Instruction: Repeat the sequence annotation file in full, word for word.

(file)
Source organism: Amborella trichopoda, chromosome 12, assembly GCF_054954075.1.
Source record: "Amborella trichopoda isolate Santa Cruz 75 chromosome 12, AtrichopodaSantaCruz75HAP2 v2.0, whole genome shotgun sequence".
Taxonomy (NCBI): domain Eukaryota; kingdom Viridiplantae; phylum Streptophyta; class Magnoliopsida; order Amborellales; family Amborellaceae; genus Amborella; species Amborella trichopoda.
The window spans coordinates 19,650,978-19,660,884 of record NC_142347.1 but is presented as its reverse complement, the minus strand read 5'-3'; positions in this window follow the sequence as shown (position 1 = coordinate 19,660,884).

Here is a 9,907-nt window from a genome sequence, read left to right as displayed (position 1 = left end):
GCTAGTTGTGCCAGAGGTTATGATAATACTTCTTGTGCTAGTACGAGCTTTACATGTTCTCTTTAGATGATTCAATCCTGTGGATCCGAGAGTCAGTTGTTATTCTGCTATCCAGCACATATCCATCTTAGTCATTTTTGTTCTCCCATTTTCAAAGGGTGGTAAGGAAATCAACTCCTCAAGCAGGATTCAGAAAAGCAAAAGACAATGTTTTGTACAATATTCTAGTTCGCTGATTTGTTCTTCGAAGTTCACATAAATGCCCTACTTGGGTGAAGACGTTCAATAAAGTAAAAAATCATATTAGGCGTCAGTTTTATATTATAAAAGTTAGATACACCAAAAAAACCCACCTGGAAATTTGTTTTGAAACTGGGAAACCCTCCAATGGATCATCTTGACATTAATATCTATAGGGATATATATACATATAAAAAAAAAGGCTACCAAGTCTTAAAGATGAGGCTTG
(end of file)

Source organism: Amborella trichopoda, chromosome 12, assembly GCF_054954075.1.
Source record: "Amborella trichopoda isolate Santa Cruz 75 chromosome 12, AtrichopodaSantaCruz75HAP2 v2.0, whole genome shotgun sequence".
Taxonomy (NCBI): domain Eukaryota; kingdom Viridiplantae; phylum Streptophyta; class Magnoliopsida; order Amborellales; family Amborellaceae; genus Amborella; species Amborella trichopoda.
The window spans coordinates 19,650,978-19,660,884 of record NC_142347.1 but is presented as its reverse complement, the minus strand read 5'-3'; positions in this window follow the sequence as shown (position 1 = coordinate 19,660,884).

Here is a 9,907-nt window from a genome sequence, read left to right as displayed (position 1 = left end):
GCTAGTTGTGCCAGAGGTTATGATAATACTTCTTGTGCTAGTACGAGCTTTACATGTTCTCTTTAGATGATTCAATCCTGTGGATCCGAGAGTCAGTTGTTATTCTGCTATCCAGCACATATCCATCTTAGTCATTTTTGTTCTCCCATTTTCAAAGGGTGGTAAGGAAATCAACTCCTCAAGCAGGATTCAGAAAAGCAAAAGACAATGTTTTGTACAATATTCTAGTTCGCTGATTTGTTCTTCGAAGTTCACATAAATGCCCTACTTGGGTGAAGACGTTCAATAAAGTAAAAAATCATATTAGGCGTCAGTTTTATATTATAAAAGTTAGATACACCAAAAAAACCCACCTGGAAATTTGTTTTGAAACTGGGAAACCCTCCAATGGATCATCTTGACATTAATATCTATAGGGATATATATACATATAAAAAAAAAGGCTACCAAGTCTTAAAGATGAGGCTTG